In addition, nearly all health plans cover medical eye care and many cover preventive eye exams. Furthermore, the number of individuals, particularly children, who have access to vision or eye care insurance is expected to continue to increase because of federal health insurance reform. More optometrists will be needed to provide services to more patients.

Career Outlook

18% projected increase in optometry jobs by 2026*

$140,913 average net income for optometrists in 2016**

*According to the Bureau of Labor Statistics, Occupational Outlook Handbook, Optometrists
**AOA Survey of Optometric Practice, updated January 2018 (https://info.optometriceducation.org, last accessed 10/2/2018) 

Admission Requirements


Students seeking admission to the Chicago College of Optometry must submit the following documented evidence:

  1. A minimum cumulative GPA and science coursework GPA of 2.75 on a 4.00 scale.
  2. A baccalaureate degree from a regionally accredited institution. A B.A. degree is acceptable, but a B.S. degree is preferred.
  3. Results of one of the following admission tests. Applicants must submit scores from one of the following admission tests: Optometry Admission Test (OAT), Medical College Admission Test (MCAT), Dental Aptitude Test (DAT), Pharmacy College Admission Test (PCAT), or the Graduate Record Exam (GRE). A competitive test score (at least at or above the mean score for each exam) is recommended of all applicants. In order to be considered for the class to be admitted in the Fall of each academic year, the admission test must be taken and results submitted by April 30th of the year of matriculation. Entrance exam scores must be earned no more than five years prior to the planned enrollment year.
  4. Necessary course prerequisites. All prerequisite courses must be completed with grades of C or better prior to matriculation. Only courses designed for science majors or pre-professional students are acceptable for the science prerequisites.
  5. Two letters of recommendation. One letter must be from a practicing optometrist. The other letter must be from a prehealth advisor, a professor, an employer or extracurricular activity advisor. Letters of recommendation from relatives, personal and/or family friends are not acceptable.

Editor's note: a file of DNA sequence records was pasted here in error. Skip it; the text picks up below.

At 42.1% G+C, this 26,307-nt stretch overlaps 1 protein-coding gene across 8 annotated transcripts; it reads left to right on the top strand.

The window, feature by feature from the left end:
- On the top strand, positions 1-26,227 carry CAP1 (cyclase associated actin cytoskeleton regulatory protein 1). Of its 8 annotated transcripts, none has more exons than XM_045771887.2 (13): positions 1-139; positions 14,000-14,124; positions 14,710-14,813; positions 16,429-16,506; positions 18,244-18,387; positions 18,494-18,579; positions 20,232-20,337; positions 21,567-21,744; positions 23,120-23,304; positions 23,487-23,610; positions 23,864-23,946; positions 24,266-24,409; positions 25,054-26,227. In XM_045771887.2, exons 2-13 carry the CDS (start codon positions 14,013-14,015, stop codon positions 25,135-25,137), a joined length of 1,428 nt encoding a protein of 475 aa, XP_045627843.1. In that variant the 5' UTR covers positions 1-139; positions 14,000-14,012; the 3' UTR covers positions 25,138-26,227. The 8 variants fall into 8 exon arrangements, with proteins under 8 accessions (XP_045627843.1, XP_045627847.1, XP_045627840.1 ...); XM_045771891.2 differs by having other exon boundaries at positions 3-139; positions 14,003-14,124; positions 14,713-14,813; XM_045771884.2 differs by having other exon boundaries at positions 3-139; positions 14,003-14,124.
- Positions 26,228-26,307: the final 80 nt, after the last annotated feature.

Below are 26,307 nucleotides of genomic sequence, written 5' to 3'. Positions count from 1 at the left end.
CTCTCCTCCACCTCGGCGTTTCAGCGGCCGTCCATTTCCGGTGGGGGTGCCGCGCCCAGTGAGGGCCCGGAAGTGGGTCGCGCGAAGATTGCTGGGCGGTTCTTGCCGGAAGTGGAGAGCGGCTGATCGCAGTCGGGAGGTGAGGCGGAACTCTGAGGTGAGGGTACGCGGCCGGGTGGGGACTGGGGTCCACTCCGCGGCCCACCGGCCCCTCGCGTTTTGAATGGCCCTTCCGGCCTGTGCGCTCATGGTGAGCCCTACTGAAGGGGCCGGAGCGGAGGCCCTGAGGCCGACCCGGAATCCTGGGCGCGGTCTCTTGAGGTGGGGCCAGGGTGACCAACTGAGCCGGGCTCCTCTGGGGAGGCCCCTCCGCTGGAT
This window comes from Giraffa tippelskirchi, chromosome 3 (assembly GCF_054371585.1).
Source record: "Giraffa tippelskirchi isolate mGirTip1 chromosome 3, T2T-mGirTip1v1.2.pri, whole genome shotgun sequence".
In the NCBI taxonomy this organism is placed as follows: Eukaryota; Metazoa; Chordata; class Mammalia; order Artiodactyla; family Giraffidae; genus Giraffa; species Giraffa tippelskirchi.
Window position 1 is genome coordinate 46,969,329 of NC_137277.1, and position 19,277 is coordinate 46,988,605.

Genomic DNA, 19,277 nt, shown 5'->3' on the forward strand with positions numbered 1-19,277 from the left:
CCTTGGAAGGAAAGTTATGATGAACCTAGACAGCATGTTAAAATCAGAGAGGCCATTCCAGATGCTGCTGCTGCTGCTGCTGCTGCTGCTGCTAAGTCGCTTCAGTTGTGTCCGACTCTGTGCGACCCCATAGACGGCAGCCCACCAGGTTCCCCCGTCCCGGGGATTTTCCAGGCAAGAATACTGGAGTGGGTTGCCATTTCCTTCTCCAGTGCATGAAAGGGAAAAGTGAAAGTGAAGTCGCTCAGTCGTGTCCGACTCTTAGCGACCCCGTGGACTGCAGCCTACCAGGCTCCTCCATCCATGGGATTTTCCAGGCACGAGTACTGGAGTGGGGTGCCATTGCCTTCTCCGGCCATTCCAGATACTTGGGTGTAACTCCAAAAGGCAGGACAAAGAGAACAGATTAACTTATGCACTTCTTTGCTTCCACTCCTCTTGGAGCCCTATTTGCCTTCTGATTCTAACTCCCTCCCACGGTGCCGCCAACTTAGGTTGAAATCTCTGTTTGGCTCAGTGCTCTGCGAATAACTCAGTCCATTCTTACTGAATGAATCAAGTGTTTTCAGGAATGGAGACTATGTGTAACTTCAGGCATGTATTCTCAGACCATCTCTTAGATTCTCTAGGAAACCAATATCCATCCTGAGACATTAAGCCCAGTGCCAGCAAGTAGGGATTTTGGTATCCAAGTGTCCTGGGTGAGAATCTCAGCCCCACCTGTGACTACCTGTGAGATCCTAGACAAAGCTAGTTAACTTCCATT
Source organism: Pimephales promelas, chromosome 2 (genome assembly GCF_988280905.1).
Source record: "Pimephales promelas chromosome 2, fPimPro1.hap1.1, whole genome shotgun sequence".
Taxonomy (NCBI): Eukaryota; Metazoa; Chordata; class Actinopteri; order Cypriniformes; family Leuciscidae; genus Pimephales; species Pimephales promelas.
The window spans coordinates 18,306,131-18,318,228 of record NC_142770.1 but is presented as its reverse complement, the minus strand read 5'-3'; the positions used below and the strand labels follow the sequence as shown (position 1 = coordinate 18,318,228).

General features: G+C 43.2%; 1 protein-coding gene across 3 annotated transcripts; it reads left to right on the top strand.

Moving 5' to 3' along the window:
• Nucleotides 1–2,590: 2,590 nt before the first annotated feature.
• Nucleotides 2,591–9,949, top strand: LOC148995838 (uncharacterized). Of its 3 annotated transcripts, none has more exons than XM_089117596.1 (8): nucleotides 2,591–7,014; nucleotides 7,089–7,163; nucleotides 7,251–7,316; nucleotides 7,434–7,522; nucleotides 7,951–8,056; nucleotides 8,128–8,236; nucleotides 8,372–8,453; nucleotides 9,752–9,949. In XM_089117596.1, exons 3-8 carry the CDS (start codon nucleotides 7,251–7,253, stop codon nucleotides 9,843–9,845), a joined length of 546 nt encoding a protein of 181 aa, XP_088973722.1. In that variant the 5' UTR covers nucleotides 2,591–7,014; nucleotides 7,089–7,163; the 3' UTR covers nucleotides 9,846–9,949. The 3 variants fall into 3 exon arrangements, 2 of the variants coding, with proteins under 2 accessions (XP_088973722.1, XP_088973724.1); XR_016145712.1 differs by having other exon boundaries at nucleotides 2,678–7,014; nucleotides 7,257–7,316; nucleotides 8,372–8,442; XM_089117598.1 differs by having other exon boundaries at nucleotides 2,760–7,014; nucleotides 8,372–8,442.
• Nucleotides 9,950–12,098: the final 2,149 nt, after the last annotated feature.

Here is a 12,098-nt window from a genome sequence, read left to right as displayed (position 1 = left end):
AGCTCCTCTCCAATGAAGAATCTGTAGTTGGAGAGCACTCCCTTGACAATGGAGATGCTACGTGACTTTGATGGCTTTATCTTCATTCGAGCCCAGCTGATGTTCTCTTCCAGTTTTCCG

6. A good understanding of optometric medicine. Candidates are strongly encouraged to shadow and observe a number of practicing optometrists in the clinical setting.
  7. Extracurricular and/or community activities that indicate a well-rounded background and demonstrate a commitment to service.
  8. Interpersonal and communication skills necessary to relate effectively with others.
  9. Passage of the Midwestern University criminal background check.
  10. A commitment to abide by the Midwestern University Drug-Free Workplace and Substance Abuse Policy.

Prerequisite Courses

CourseSem HrsQtr Hrs
Biology with lab812
General/Inorganic Chemistry with lab812
Organic Chemistry with lab46

*The Anatomy and Physiology requirements may also be fulfilled by taking Anatomy and Physiology I (3 Sem/4 Qtr credit hours) and Anatomy and Physiology II (3 Sem/4 Qtr credit hours).

The Doctor of Optometry degree program is rigorous and challenging. The Admissions Committee will therefore assess the quality and rigor of the pre-optometry academic records presented by applicants. When assessing an application, the Admissions Committee will view with concern applicants with:

    1. Cumulative and science grade point averages below 3.00 on a 4.00 scale.
    2. Admission test scores below the mean for each exam.
    3. Prerequisite science coursework completed more than 10 years ago. More recent (within five years) math and science coursework is preferred.


Program Description


The Chicago College of Optometry awards the degree Doctor of Optometry upon successful completion of the four-year professional curriculum in optometry. The first and second years of the curriculum emphasize basic health sciences, optics and visual science and students are introduced to clinical practice in simulation laboratories, through introductory courses and clinical experiences. Visual consequences of disease are introduced in the second year. The third year, divided between a didactic and clinical setting, emphasizes the diagnosis and treatment of ocular dysfunction and disease. The fourth year is intensive clinical training that will include both on campus and off campus externship rotations. Clinical settings for external rotations may include military facilities, veteran administration hospitals, public health service hospitals, and specialty and/or private practices or clinics.

Optometry Profession

A Doctor of Optometry (O.D.) is an independent primary health care professional who is educated and trained to diagnose, treat, and manage disorders and diseases of the visual system, eye, and associated structures. Doctors of Optometry are also able to identify related systemic conditions that affect the visual system. They examine the eye for refractive conditions such as nearsightedness, farsightedness, astigmatism and presbyopia, eye movement and focusing abilities, diseases of the eye such as glaucoma and cataracts, and systemic conditions such as diabetes and hypertension. Doctors of Optometry prescribe eyeglasses and provide services such as contact lenses, low vision rehabilitation, and vision therapy. They may also prescribe medications for the management of eye diseases and perform certain surgical procedures.

Doctors of Optometry are integral members of the primary health care team. As such, these professionals also co-manage diseases that affect eye health and may refer to other health care professionals. The degree is also an entry point into the health care system. Although optometrists provide primary eye care services, they may also dedicate themselves to specialized areas such as low vision rehabilitation, vision therapy & pediatrics, electrodiagnosis, sports vision therapy, ocular prosthetics, and advanced contact lens care.